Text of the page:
It opens in a basketball game. Lucas Densen is a decent (but not great) player for his high school team (the Pulsars).  He makes a nice block, but he threw a terrible brick.  However, he’s really cute and quite popular with the ladies.

However, he’d really rather be spending time at his mother’s archaeological dig.  They haven’t found much stuff in this dig, but while Lucas is there the crew has a small discovery.  Lucas’ mother tells him not to touch anything, but when he sees something, he can’t help but grab it which sends him through a portal to another world where he is left holding the earth like it’s a basketball. (more…)

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SOUNDTRACK: mafmadmaf“Rapture” (SXSW Online 2021).

I never intend to go to SXSW–I find the whole thing a bit much.  But I also appreciate it for the way it gives unknown bands a place to showcase themselves. NPR featured a half dozen artists online this year with this note:

This year, the South by Southwest music festival that takes over Austin, Texas every spring happened online. Couch By Couchwest, as I like to call it, was an on-screen festival, with 289 acts performing roughly 15-minute pre-recorded sets across five days in March.

This list was curated by Bob Boilen.  He also notes:

 I didn’t enjoy hearing loud, brash music while sitting on a couch the way I would in a club filled with people and volume, so I found myself engaging in more reflective music instead.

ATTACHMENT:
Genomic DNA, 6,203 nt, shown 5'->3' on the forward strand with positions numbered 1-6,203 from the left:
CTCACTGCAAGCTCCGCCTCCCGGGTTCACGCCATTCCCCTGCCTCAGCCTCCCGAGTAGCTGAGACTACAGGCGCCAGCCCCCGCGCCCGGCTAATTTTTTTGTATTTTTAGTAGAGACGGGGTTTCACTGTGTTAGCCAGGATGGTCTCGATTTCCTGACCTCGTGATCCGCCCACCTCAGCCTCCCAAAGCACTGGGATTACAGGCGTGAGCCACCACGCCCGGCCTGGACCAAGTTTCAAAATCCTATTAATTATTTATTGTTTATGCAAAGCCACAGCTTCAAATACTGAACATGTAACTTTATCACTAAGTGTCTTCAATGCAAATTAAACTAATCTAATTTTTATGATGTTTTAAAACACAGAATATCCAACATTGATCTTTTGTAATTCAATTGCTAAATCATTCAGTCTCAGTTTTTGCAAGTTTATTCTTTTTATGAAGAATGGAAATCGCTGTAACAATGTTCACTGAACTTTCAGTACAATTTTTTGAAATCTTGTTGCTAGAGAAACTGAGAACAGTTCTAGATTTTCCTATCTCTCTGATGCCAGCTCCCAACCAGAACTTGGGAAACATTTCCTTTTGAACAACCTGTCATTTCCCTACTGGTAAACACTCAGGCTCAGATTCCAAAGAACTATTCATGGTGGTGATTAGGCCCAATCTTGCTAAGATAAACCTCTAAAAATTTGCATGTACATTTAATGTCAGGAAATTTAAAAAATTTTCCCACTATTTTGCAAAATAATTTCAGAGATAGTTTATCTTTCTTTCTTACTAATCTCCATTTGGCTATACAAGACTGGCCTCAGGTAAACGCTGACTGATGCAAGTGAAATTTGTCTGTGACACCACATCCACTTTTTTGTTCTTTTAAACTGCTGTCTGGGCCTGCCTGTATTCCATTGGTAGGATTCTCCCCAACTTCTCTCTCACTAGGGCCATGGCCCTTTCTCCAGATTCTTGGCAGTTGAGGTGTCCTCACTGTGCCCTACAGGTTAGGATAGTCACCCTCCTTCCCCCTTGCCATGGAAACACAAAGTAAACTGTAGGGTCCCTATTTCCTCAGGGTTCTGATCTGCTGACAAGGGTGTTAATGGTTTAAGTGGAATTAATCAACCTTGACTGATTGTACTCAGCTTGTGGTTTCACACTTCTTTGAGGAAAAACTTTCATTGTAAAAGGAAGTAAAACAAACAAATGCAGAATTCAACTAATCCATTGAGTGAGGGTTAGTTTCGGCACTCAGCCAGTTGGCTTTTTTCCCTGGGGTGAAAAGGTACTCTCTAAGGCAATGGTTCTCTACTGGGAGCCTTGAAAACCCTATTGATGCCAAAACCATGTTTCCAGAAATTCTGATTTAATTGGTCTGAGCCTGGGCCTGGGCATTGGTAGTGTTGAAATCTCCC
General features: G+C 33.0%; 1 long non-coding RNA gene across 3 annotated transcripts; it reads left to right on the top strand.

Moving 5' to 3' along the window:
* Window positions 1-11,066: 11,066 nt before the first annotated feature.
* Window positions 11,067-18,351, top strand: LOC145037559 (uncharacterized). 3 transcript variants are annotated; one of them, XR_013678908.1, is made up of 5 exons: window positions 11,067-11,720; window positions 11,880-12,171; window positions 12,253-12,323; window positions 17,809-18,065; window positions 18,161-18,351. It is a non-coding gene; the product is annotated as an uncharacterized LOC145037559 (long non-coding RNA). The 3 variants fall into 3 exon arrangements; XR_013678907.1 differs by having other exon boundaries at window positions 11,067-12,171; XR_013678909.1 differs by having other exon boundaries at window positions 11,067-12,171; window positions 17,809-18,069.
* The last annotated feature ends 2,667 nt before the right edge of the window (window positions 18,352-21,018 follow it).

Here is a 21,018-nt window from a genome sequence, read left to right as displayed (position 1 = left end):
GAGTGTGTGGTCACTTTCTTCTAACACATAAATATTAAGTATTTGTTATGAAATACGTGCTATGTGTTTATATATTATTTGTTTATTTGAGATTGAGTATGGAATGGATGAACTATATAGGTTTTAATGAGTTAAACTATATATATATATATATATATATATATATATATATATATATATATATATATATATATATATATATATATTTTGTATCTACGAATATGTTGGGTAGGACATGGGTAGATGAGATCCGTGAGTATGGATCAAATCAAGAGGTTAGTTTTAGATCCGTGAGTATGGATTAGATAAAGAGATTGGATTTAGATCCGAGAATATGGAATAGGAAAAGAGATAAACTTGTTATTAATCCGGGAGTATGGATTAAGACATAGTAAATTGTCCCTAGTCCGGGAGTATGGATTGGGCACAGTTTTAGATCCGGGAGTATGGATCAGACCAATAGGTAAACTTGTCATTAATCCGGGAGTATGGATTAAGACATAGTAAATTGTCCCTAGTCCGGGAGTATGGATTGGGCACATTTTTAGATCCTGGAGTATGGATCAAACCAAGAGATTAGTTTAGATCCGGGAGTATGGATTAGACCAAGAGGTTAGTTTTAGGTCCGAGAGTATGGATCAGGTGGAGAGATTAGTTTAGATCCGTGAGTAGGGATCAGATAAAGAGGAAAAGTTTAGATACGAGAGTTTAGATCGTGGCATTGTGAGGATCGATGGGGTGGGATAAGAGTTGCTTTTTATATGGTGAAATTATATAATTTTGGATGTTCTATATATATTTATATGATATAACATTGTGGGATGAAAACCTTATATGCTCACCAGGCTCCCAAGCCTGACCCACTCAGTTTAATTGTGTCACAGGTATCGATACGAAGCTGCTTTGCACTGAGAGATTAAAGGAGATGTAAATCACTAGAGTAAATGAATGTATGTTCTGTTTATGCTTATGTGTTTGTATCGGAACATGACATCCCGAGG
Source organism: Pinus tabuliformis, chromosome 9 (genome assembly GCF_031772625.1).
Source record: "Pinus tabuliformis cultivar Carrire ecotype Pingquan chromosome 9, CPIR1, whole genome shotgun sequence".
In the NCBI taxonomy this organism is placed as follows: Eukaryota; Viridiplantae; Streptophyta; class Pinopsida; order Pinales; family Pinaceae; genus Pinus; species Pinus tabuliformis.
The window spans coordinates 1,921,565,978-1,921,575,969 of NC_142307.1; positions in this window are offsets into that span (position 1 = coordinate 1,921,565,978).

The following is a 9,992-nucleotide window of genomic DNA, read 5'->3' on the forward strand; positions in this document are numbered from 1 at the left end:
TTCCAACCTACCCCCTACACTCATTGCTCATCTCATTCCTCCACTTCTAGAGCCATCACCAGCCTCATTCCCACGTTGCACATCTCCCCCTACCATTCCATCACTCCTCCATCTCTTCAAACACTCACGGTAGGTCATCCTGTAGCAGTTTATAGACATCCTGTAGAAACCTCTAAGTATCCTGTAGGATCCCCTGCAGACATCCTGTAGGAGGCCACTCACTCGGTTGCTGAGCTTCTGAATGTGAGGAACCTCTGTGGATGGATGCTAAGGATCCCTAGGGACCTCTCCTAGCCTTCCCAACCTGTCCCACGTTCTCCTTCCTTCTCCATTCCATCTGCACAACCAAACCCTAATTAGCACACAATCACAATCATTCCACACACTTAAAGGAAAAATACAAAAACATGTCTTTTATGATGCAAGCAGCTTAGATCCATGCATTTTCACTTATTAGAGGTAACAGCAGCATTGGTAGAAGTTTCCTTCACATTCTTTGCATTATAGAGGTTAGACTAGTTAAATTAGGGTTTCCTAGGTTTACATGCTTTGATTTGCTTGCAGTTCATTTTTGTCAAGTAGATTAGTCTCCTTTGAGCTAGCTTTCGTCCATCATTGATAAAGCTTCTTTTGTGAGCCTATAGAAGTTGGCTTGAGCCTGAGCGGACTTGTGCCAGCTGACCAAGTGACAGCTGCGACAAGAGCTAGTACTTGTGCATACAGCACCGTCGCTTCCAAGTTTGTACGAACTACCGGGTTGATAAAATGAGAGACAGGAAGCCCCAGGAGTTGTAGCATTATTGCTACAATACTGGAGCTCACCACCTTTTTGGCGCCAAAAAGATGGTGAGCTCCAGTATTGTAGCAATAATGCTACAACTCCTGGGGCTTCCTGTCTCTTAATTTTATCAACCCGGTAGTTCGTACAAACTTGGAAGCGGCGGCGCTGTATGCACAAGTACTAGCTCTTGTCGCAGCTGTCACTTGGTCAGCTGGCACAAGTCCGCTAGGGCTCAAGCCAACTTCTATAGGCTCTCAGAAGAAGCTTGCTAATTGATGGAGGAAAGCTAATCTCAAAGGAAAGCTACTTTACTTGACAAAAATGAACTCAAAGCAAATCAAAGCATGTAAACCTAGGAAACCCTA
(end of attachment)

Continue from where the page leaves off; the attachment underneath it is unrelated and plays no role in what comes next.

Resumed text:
I’m going in reverse order, so mafmadmaf is next.

mafmadmaf is a Chinese modular synthesizer artist. I’m not sure I ever saw his face onscreen, but it didn’t matter: This seductive and spellbinding set was perfect in my living room. Seeing his modular synthesizer and its many patch cables set up in a beautiful garden was more entertaining than simply watching some knob-turning on its own. Artfully done.

Anyone who knows Bob knows he loves modular synths.  I really have no sense of how they work, so this is all a mystery to me.  But I agree that the setting is wonderful.  And the music is very cool.

This piece is 13 minutes long and while it is mostly washes of synth sounds, there’s some melodies (synthesized sounds of water drops and chimes).

The song morphs in interesting ways, especially after 4 and a half minutes when the musicians enters the screen and you start to see him do something to his setup.  This adds new sounds and even a pulsing almost-beat.

At around ten minutes things slow way down.

[READ: July 15, 2021] Naturalist

I saw this book in the library and grabbed it because I love Jim Ottaviani’s work.  He has written and illustrated a number of non-fiction graphic novels and they have all been terrific.  I love his drawing style–very clean lines and excellent detail.  I also love his ability to compact big ideas into small digestible chunks.

But I had never heard of Edward O. Wilson, which, after reading this, surprises me. He is not only a Pulitzer prize winning author, an innovator in the field of biology and a writer of a massive book about ants, he is also controversial (as we see later on) and a devoted environmentalist.

The book opens with a young Wilson growing up in Alabama.  From when he was little he was obsessed with ants.  There were lots of fire ants where he grew up and there are few things more fascinating than fire ants (the book is chock full of all of the scientific names for all of these ants).

When he was still young, playing around in nature, he went fishing and when he pulled a fish out of the water its spines poked him in the eye giving him a traumatic cataract–he wound up with full sight in one eye only.   But this seemed to get him to focus more minutely on smaller things–ants.

Staring in fourth grade  his father was shuffled around the country a lot so Edward made his home in many places around the south, eventually settling in Florida.

There he met a friend who was obsessed with butterflies–they were two budding entomologists. (more…)